- 3 min read

Hakodate Fish Market

The little squid that could

If the thought of eating a still "alive" squid makes you squirm, there are other ways to get close to the freshest seafood this side of Toyosu. In the middle of this diverse collection of market stalls, there is a small oval-like aquarium, a large blue tank with see-through windows where you can see squid swim in a circular motion, like a kindergarten racetrack where none of the "racehorses" will do as they are told.

What happens next is a tragi-comedy. The class clown in your group, or just someone who pulled the shortest straw, is given a simplified fishing rod with a small bit of bait. Their job is to catch one of the few squids that are swimming around. There aren't that many squids, so you just have to be patient. It isn’t an impossible task, but one that takes long enough to build up a bit of drama. Remember, Hokkaido is a place where people, and possibly squid, slow down. They didn’t even have bullet trains there until 2016.

Hakodate, like the endearing squids swimming happily around the tank, is the little city that could. Despite being six times smaller than Sapporo, this compact port of 270,000 packs its punch with attractions like the Victorian-era mansions of Motomachi, waterfront Beer Halls, the Mount Hakodate ropeway, and Yunokawa Onsen. If you are staying at the onsen, imagine the delights of bathing while gazing at the fishing boats nearby, their lanterns attracting those miniature squids to the surface.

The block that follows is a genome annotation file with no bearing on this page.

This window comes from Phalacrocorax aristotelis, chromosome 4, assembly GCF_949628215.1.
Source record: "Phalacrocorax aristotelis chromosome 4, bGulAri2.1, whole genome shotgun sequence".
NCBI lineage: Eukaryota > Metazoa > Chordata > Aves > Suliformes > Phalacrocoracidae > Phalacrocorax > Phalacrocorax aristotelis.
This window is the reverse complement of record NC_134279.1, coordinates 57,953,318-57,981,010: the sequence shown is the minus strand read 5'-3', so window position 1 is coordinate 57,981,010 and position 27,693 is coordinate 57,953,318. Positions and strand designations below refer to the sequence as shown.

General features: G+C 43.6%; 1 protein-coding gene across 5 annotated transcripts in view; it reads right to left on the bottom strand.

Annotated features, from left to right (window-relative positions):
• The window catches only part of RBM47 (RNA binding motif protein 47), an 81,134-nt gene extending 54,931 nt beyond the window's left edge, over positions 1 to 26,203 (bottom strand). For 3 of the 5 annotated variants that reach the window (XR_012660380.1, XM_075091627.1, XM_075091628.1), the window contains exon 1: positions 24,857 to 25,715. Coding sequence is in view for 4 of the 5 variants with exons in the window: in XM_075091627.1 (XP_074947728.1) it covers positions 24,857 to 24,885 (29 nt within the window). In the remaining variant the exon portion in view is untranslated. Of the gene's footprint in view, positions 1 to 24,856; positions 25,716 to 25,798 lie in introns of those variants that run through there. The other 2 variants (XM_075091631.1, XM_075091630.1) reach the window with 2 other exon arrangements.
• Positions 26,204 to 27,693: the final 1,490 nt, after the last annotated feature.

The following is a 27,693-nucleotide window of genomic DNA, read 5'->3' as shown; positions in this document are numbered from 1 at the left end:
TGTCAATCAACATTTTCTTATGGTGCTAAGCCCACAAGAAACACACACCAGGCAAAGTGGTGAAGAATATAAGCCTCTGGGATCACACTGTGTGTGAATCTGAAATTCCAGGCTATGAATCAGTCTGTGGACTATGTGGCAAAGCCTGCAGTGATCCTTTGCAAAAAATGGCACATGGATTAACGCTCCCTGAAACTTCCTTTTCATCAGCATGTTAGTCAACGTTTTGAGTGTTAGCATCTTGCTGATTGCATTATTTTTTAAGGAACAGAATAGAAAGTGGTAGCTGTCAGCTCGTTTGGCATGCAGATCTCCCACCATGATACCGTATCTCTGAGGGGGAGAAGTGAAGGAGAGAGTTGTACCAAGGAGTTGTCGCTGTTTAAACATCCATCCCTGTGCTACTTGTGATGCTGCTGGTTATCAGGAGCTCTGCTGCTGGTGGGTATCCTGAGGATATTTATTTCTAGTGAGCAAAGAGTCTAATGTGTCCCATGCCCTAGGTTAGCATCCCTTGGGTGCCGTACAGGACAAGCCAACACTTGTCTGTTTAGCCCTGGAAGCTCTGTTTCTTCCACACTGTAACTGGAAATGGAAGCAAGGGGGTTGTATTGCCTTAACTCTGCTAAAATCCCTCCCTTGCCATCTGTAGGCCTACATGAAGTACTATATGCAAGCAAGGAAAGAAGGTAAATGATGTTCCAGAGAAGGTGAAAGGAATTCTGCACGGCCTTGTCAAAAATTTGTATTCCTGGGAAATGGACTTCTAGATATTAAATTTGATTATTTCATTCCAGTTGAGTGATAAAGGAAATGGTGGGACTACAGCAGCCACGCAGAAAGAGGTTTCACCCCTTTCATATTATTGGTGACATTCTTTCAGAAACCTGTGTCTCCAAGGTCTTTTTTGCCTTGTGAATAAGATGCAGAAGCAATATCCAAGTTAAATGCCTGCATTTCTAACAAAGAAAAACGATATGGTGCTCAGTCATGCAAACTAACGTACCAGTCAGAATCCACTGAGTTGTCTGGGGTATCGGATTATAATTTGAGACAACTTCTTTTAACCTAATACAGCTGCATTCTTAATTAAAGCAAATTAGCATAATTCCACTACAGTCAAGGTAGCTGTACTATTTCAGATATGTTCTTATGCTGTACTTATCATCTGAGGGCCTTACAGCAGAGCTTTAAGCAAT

A variety of ma and pa stalls create a friendly local atmosphere
A variety of ma and pa stalls create a friendly local atmosphere

Back on shore, the local ma and pa stalls give an authentic old-school feel to the market, though you won't see the live auctions and wholesale traders that Tokyo's Toyosu are famous for. As Hakodate is a popular cruise ship port, the markets can be swamped with waves of tourists. There is a network of alleyways that make up this market, giving you the option to go off the beaten track.

While the Japanese call this the Asaichi or Morning Markets, many stalls stay open for lunch, making it a treat for late-risers. Like Toyosu, there are various areas--from fish to vegetable markets--as well as a number of restaurants on the side streets. There is plenty to do here, from fishing to eating at the food court or chatting with the local vendors. In honor of our playful squid, maybe it should be renamed the "Fishing Markets".

Getting there

The Hakodate Fish Market (otherwise known as the Ashaichi or Morning Market) is a 10-minute walk from JR Hakodate Station, Hakodate Bus Terminal, or the Eki-mae Tram Stop.

Was this article helpful?
Help us improve the site
Give Feedback

Join the discussion

Elena Lisina 3 years ago
Gorgeous fish market!!!
Bonson Lam Author 2 years ago
Naruko Onsen has some stunning waterfalls. It is still a long way from Hokkaido, but you will make your way there slowly, like Basho the poet.
Kim 5 years ago
Went here a couple of years back and my husband had one of the best seafood ramen bowls of his life! You can't get much fresher - once he ordered, the store proprietor literally crossed the street to pick out the fresh seafood from another vendor to put in his ramen!
Bonson Lam Author 5 years ago
Wow, that is service with a smile. It reminded me of my childhood, one of my favorite memories was having dinner on a dinky boat, with fish vendors coming alongside to catch and sell their fresh produce. It was al fresco dining at its freshest.

Thank you for your support!

Your feedback has been sent.